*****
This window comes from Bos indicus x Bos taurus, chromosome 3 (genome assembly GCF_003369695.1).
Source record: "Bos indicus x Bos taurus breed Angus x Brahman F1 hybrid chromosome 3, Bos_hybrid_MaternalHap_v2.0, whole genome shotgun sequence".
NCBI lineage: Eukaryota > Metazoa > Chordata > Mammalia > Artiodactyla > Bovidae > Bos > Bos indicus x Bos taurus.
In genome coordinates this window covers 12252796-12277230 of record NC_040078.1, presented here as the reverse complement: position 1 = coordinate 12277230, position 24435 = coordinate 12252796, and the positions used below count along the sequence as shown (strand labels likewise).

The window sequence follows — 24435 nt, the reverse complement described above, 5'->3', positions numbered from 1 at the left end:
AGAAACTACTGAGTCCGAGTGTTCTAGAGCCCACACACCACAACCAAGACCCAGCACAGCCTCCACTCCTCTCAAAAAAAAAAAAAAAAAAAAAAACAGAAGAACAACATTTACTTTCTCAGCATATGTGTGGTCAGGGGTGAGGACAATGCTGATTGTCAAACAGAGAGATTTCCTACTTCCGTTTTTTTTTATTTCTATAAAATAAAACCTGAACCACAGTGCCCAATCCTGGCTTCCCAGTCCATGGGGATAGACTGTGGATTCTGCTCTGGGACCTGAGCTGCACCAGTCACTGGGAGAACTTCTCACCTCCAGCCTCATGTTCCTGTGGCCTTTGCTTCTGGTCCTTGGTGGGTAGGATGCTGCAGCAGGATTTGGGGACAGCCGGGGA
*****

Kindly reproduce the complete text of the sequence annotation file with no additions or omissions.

This window comes from Bos indicus x Bos taurus, chromosome 3 (genome assembly GCF_003369695.1).
Source record: "Bos indicus x Bos taurus breed Angus x Brahman F1 hybrid chromosome 3, Bos_hybrid_MaternalHap_v2.0, whole genome shotgun sequence".
NCBI lineage: Eukaryota > Metazoa > Chordata > Mammalia > Artiodactyla > Bovidae > Bos > Bos indicus x Bos taurus.
In genome coordinates this window covers 12252796-12277230 of record NC_040078.1, presented here as the reverse complement: position 1 = coordinate 12277230, position 24435 = coordinate 12252796, and the positions used below count along the sequence as shown (strand labels likewise).

The window sequence follows — 24435 nt, the reverse complement described above, 5'->3', positions numbered from 1 at the left end:
AGAAACTACTGAGTCCGAGTGTTCTAGAGCCCACACACCACAACCAAGACCCAGCACAGCCTCCACTCCTCTCAAAAAAAAAAAAAAAAAAAAAAACAGAAGAACAACATTTACTTTCTCAGCATATGTGTGGTCAGGGGTGAGGACAATGCTGATTGTCAAACAGAGAGATTTCCTACTTCCGTTTTTTTTTATTTCTATAAAATAAAACCTGAACCACAGTGCCCAATCCTGGCTTCCCAGTCCATGGGGATAGACTGTGGATTCTGCTCTGGGACCTGAGCTGCACCAGTCACTGGGAGAACTTCTCACCTCCAGCCTCATGTTCCTGTGGCCTTTGCTTCTGGTCCTTGGTGGGTAGGATGCTGCAGCAGGATTTGGGGACAGCCGGGGA